Disagreeing with respect


Sep 18, 2017

Dr. David Guretzki (at far left) is Executive Vice President and Resident Theologian of The Evangelical Fellowship of Canada. He is pictured with Dr. Alister McGrath, Andreas Idreos Professor of Science and Religion at the University of Oxford. The two met on Friday, September 15, 2017 at a pre-event dinner for the "Is God a Figment of Our Imagination?" discussion, part of the Religion and Society Series.  

By David Guretzki

On September 15, I witnessed a debate (of sorts) between Dr. Alister McGrath, Oxford theologian and scientist, and Dr. Michael Shermer, American science writer and editor-in-chief of Skeptic magazine. Hosted by Wycliffe College's "Religion and Society" series (and co-sponsored by several Christian and secular organizations) the event took place at Convocation Hall on the University of Toronto campus. The question of the evening was, “Is God a figment of our imagination?”

And the winner of the debate was…

Before giving my answer, let me say that this was far from a typical debate. Whether one came to the event as a theist or a non-theist, there were nuggets to take home from both sides.

Apart from whether one found one or the other speaker more compelling, in the end, I was much more impressed by the kind of conversation that took place.

Here were two people who represented diametrically opposed positions on many issues, but who nevertheless took the time to listen to one another, to express points of agreement, to highlight points of significant disagreement, and who managed to do it all without ever appearing to get angry or to break out into a shouting match. Moreover, and most impressive, was how often each conceded to the other either a good point, or a question to which they admitted they didn’t have a full or possibly satisfying answer. Consequently, the thing that defined the night for me was that really, it wasn’t a debate as much as a genuine conversation and dialogue.

Although McGrath and Shermer were each given 20 minutes to present prepared remarks, I thought the more valuable part of the evening was the conversation that took place after their statements. Faith Today editor Karen Stiller served as moderator, and her questions sought to probe the positions of both. Questions were also received from the audience via text, Facebook and Twitter. Throughout, humour punctuated both presenters' speeches, but there were also moments of emphatic assertion, particularly on the perennial question of human suffering.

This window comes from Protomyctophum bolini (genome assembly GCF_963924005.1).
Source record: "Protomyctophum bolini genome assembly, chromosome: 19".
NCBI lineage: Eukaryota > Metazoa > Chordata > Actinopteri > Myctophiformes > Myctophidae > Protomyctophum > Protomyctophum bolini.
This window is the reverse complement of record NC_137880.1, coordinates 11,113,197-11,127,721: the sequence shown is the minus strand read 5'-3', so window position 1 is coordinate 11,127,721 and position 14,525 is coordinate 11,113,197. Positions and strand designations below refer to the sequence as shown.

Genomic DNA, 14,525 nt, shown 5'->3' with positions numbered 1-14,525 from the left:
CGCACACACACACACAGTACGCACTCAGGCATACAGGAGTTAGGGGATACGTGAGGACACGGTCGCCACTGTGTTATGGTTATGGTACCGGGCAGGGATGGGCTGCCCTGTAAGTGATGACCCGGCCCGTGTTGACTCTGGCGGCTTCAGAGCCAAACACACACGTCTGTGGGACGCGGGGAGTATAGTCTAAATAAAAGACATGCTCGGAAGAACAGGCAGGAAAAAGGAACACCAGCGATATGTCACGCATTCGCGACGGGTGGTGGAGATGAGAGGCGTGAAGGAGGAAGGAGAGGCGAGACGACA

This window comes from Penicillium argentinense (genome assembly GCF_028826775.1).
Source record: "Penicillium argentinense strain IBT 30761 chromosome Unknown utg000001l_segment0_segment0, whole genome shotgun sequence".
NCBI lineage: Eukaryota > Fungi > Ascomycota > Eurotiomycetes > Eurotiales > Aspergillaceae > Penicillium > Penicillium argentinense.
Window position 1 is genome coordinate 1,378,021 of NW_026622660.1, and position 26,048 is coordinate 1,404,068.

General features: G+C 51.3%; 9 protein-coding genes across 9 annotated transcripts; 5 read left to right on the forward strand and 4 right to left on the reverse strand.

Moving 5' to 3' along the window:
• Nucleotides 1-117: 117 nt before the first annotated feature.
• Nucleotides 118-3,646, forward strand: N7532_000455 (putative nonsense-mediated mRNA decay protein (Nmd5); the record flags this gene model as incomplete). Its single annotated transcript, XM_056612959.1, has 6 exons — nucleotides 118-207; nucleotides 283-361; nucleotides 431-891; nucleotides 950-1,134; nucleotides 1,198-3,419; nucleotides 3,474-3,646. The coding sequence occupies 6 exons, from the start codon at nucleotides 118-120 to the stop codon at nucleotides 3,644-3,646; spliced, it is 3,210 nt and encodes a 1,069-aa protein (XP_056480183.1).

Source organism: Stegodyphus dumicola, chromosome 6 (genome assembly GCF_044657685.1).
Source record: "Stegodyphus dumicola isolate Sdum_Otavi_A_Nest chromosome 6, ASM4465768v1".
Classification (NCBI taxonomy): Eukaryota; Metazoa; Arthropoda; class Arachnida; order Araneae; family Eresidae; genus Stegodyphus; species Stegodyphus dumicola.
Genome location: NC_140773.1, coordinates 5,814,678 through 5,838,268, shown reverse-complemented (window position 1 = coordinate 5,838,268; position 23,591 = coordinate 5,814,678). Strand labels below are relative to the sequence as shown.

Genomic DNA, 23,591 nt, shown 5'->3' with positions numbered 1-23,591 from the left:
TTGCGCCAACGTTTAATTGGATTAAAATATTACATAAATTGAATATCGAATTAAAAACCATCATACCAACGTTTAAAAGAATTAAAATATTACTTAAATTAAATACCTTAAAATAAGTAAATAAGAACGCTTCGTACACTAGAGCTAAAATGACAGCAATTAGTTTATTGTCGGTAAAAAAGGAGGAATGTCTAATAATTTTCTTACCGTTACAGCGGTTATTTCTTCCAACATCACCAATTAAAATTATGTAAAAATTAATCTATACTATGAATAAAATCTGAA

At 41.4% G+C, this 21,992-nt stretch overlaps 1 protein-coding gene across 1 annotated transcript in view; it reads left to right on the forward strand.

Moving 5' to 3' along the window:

To be honest, from the point of view of content, I do wish that both McGrath and Shermer had taken more risks; I was unsatisfied at times with what was said, and perhaps more importantly, with what was left unsaid.

Shortcomings aside, there was a clear winner in this event, and it was . . . free speech.

I walked away supremely satisfied that it is indeed possible for people with radically different points of view to have a conversation, and to do so without being shouted down - by one another or by the audience - something which seems to happen so often these days on public university campuses.

In that regard, I say “Bravo!” to this event, not because I changed my mind (I suspect few in the audience did), and not even because I think one or the other presenter was superior in their arguments. Rather, McGrath and Shermer modeled for us a picture of what democratic tolerance ought to look like. Indeed, the audience modeled what public participation in dialogue can and should be.

Tolerance, after all, is neither about forced agreement nor about pretending that differences of opinion do not exist. Democratic tolerance is, however, the ability of parties who disagree on fundamental issues to be able to say so in a public setting with respect for the other person’s dignity, and without fear for their own personal safety, for stating what they believe.